tar(1) archive of the subtree (in binary mode).
- `hash [size]'
- Toggle hash-sign ("#") printing for each data block transferred.
The size of a data block can optionally be specified. If not given,
it defaults to 1024 bytes.
- `help [command]'
- Print an informative message about the meaning of command. If
no argument is given, ftp prints a list of the known commands.
- `idle [seconds]'
- Set the inactivity timer on the remote server to seconds seconds.
If seconds is omitted, the current inactivity timer is printed.
- `lcd [directory]'
- Change the working directory on the local machine. If no
directory is specified, the user's home directory is used.
- `ls [remote-directory] [local-file]'
- Print a listing of the contents of a directory on the remote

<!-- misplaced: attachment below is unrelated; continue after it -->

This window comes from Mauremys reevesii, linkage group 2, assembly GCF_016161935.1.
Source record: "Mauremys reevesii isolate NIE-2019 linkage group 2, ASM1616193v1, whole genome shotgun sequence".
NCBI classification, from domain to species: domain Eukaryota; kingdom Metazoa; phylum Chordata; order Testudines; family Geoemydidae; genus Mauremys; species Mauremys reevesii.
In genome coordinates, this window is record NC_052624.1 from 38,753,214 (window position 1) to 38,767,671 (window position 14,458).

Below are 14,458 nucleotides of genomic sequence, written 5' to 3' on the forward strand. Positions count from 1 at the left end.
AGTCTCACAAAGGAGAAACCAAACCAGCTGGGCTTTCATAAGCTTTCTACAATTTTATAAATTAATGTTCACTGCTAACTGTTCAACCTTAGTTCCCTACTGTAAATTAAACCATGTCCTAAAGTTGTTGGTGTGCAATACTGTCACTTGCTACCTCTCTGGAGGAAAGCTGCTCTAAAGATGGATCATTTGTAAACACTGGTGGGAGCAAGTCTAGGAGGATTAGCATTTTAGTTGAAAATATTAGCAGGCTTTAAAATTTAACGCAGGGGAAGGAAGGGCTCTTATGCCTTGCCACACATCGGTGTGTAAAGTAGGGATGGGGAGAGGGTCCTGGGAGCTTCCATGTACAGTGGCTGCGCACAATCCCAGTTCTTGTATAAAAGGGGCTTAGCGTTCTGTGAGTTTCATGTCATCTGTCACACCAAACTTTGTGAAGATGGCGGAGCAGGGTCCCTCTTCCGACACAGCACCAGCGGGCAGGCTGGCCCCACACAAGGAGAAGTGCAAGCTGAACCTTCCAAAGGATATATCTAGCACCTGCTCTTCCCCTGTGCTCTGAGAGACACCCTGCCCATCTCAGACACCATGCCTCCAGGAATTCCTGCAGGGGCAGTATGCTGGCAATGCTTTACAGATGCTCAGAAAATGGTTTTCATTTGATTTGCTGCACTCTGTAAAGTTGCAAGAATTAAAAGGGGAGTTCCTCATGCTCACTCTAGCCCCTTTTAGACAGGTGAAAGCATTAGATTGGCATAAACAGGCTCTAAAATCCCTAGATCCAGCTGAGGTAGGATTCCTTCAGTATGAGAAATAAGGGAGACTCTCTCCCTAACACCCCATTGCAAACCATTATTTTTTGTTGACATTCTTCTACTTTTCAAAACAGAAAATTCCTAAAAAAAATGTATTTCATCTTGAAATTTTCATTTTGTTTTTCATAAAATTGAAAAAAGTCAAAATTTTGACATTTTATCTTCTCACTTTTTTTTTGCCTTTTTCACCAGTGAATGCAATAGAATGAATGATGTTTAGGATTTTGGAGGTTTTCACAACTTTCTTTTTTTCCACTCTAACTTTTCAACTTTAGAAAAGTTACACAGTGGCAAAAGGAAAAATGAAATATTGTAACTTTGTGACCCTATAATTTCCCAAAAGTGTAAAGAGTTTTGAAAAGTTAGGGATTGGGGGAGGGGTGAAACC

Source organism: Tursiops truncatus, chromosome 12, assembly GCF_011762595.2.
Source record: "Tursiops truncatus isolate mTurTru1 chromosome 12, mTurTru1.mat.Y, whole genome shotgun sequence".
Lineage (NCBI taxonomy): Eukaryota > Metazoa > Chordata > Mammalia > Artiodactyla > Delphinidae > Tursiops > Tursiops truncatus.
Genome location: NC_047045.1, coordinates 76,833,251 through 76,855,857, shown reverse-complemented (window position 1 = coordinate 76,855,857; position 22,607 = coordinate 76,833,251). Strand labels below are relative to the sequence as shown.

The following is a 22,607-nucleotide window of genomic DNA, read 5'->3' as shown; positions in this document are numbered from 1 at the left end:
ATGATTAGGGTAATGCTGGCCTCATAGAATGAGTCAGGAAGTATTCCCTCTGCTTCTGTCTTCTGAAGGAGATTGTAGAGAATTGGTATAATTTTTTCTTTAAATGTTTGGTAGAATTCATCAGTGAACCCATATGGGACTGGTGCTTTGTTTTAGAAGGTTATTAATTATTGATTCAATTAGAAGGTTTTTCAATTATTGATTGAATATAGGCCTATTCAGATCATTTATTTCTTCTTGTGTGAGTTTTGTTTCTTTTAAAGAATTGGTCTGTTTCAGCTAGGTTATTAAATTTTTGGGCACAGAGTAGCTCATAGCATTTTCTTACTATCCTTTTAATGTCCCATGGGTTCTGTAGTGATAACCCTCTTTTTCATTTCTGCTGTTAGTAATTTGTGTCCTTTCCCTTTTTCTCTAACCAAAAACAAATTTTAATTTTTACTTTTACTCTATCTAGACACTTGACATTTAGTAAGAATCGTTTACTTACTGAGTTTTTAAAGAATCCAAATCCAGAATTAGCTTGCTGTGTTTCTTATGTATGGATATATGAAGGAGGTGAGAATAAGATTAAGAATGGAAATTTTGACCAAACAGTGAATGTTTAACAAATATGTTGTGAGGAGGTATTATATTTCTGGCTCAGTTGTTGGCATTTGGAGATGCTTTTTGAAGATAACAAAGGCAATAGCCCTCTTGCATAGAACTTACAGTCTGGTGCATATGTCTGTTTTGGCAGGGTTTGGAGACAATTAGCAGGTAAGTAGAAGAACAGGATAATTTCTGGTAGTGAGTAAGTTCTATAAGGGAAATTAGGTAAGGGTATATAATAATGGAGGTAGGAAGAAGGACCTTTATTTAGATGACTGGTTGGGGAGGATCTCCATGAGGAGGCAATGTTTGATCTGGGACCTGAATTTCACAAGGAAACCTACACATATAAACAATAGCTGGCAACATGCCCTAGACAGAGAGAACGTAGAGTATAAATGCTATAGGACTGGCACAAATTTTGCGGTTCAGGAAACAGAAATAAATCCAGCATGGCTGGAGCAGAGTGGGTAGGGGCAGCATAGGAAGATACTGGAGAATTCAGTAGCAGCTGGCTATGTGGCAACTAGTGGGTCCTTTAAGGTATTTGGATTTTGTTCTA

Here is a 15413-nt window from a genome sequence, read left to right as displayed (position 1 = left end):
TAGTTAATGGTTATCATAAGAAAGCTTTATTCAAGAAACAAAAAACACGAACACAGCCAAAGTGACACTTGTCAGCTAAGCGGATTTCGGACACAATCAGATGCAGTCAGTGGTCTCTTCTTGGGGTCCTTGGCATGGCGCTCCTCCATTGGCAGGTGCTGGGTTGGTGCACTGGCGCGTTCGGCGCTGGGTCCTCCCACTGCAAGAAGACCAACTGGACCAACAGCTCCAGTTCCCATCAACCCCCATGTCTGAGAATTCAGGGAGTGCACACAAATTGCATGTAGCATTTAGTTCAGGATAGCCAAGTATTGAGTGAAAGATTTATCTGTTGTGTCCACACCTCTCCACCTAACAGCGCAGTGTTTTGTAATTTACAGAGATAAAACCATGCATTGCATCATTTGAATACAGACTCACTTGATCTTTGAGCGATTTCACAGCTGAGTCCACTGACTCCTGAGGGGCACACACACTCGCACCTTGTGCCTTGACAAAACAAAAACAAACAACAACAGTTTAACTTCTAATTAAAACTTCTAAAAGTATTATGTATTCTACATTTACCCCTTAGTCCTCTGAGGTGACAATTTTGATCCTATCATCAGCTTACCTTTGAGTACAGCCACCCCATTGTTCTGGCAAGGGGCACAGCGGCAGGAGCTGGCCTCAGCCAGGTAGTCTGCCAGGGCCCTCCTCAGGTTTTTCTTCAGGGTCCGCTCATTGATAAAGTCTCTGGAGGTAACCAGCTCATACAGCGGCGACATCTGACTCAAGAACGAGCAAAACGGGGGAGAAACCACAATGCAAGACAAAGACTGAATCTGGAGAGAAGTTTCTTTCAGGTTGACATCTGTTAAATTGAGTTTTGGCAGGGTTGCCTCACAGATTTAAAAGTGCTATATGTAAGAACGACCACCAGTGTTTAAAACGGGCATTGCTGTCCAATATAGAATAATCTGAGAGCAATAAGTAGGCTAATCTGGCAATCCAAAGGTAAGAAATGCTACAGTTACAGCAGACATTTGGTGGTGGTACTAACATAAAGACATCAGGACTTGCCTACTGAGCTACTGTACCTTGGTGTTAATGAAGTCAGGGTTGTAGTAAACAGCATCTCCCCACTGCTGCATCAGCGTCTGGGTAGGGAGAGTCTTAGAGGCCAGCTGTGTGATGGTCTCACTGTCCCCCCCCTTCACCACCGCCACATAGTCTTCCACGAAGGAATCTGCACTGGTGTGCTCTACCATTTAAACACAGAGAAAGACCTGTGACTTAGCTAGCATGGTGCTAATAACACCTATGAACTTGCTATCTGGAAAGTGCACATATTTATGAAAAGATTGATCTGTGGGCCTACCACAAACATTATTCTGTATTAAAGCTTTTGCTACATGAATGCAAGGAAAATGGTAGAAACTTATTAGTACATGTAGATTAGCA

machine. The listing includes any system-dependent information that
the server chooses to include; for example, most
UNIX systems will produce output from the command `ls -l'.
(See also nlist.) If remote-directory is left unspecified,
the current working directory is used. If interactive
prompting is on, ftp will prompt the user to verify that the
last argument is indeed the target local file for receiving
ls output. If no local file is specified, or if local-file
is `-', the output is sent to the terminal.
- `macdef macro-name'
- Define a macro. Subsequent lines are stored as the macro
macro-name; a null line (consecutive newline characters in a
file or carriage returns from the terminal) terminates macro
input mode. There is a limit of 16 macros and 4096 total
characters in all defined macros. Macros remain defined until a